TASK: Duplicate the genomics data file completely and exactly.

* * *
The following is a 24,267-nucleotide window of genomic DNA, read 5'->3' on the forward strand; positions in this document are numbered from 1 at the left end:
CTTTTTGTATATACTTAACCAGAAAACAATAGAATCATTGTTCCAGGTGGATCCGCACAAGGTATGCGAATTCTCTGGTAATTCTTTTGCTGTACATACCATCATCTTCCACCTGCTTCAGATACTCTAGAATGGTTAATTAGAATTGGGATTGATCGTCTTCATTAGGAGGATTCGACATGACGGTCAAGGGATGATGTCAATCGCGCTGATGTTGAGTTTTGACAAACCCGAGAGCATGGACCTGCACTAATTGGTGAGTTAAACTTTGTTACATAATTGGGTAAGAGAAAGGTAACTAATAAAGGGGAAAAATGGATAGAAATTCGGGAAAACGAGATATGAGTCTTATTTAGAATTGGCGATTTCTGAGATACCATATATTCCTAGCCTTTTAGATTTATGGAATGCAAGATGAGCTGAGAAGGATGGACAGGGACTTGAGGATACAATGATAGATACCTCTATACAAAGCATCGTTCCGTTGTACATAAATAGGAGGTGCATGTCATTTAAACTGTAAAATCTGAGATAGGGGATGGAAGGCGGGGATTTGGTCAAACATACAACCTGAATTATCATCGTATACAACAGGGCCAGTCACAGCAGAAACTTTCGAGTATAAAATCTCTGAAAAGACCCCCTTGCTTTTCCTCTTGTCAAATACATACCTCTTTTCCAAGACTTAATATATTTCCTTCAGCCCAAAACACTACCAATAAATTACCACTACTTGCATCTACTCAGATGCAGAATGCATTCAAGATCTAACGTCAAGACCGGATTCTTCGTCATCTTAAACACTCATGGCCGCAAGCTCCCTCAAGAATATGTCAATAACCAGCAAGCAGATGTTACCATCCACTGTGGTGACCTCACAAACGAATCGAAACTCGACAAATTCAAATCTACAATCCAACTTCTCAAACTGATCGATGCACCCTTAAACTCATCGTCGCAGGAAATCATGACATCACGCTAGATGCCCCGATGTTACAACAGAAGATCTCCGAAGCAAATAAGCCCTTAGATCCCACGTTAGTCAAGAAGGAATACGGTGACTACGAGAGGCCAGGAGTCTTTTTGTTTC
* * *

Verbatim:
The following is a 24,267-nucleotide window of genomic DNA, read 5'->3' on the forward strand; positions in this document are numbered from 1 at the left end:
CTTTTTGTATATACTTAACCAGAAAACAATAGAATCATTGTTCCAGGTGGATCCGCACAAGGTATGCGAATTCTCTGGTAATTCTTTTGCTGTACATACCATCATCTTCCACCTGCTTCAGATACTCTAGAATGGTTAATTAGAATTGGGATTGATCGTCTTCATTAGGAGGATTCGACATGACGGTCAAGGGATGATGTCAATCGCGCTGATGTTGAGTTTTGACAAACCCGAGAGCATGGACCTGCACTAATTGGTGAGTTAAACTTTGTTACATAATTGGGTAAGAGAAAGGTAACTAATAAAGGGGAAAAATGGATAGAAATTCGGGAAAACGAGATATGAGTCTTATTTAGAATTGGCGATTTCTGAGATACCATATATTCCTAGCCTTTTAGATTTATGGAATGCAAGATGAGCTGAGAAGGATGGACAGGGACTTGAGGATACAATGATAGATACCTCTATACAAAGCATCGTTCCGTTGTACATAAATAGGAGGTGCATGTCATTTAAACTGTAAAATCTGAGATAGGGGATGGAAGGCGGGGATTTGGTCAAACATACAACCTGAATTATCATCGTATACAACAGGGCCAGTCACAGCAGAAACTTTCGAGTATAAAATCTCTGAAAAGACCCCCTTGCTTTTCCTCTTGTCAAATACATACCTCTTTTCCAAGACTTAATATATTTCCTTCAGCCCAAAACACTACCAATAAATTACCACTACTTGCATCTACTCAGATGCAGAATGCATTCAAGATCTAACGTCAAGACCGGATTCTTCGTCATCTTAAACACTCATGGCCGCAAGCTCCCTCAAGAATATGTCAATAACCAGCAAGCAGATGTTACCATCCACTGTGGTGACCTCACAAACGAATCGAAACTCGACAAATTCAAATCTACAATCCAACTTCTCAAACTGATCGATGCACCCTTAAACTCATCGTCGCAGGAAATCATGACATCACGCTAGATGCCCCGATGTTACAACAGAAGATCTCCGAAGCAAATAAGCCCTTAGATCCCACGTTAGTCAAGAAGGAATACGGTGACTACGAGAGGCCAGGAGTCTTTTTGTTTC